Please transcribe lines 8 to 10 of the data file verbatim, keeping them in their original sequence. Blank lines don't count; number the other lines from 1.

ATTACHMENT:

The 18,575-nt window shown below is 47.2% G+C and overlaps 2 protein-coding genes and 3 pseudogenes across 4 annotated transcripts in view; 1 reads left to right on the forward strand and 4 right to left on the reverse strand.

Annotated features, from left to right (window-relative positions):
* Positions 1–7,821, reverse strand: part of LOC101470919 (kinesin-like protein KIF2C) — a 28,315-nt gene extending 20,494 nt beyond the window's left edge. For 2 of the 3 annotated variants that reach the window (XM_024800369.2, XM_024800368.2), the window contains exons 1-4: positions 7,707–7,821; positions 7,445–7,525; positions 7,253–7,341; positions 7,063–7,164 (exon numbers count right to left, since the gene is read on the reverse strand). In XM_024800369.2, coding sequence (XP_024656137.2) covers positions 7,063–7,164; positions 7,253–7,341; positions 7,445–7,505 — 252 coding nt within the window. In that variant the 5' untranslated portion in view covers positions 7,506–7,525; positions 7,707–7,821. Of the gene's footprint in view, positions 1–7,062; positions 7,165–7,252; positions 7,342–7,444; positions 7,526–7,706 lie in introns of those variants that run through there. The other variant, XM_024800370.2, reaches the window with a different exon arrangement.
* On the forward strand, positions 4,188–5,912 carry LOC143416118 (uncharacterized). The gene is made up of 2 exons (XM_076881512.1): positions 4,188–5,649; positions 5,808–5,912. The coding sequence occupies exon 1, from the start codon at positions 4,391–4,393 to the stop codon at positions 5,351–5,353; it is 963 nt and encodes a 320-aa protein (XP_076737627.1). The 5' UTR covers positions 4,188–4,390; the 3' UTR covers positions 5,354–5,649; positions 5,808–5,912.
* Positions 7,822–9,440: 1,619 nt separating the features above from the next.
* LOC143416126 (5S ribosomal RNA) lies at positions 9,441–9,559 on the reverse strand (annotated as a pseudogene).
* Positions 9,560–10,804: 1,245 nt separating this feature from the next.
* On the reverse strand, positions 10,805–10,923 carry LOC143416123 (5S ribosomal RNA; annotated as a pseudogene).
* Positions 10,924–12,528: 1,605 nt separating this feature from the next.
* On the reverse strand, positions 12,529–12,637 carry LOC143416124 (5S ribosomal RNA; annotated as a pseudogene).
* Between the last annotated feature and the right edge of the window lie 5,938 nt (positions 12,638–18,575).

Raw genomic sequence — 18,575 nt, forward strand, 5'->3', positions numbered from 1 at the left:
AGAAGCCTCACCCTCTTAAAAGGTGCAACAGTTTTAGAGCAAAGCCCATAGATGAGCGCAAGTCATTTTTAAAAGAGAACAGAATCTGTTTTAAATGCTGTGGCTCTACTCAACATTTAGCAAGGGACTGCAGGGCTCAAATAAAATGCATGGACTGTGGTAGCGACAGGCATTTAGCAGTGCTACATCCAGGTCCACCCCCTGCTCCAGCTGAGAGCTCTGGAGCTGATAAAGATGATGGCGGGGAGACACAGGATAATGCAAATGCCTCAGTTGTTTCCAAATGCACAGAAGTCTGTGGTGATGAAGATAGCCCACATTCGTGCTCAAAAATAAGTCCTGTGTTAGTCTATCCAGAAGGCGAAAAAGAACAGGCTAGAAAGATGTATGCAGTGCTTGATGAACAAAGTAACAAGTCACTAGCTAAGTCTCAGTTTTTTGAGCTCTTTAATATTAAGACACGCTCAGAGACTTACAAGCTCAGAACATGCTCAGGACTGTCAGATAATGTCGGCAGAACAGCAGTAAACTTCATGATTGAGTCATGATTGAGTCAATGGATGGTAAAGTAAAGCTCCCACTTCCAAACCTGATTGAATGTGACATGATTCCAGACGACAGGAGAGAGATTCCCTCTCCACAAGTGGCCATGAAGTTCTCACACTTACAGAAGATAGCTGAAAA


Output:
* On the reverse strand, positions 10,805–10,923 carry LOC143416123 (5S ribosomal RNA; annotated as a pseudogene).
* Positions 10,924–12,528: 1,605 nt separating this feature from the next.
* On the reverse strand, positions 12,529–12,637 carry LOC143416124 (5S ribosomal RNA; annotated as a pseudogene).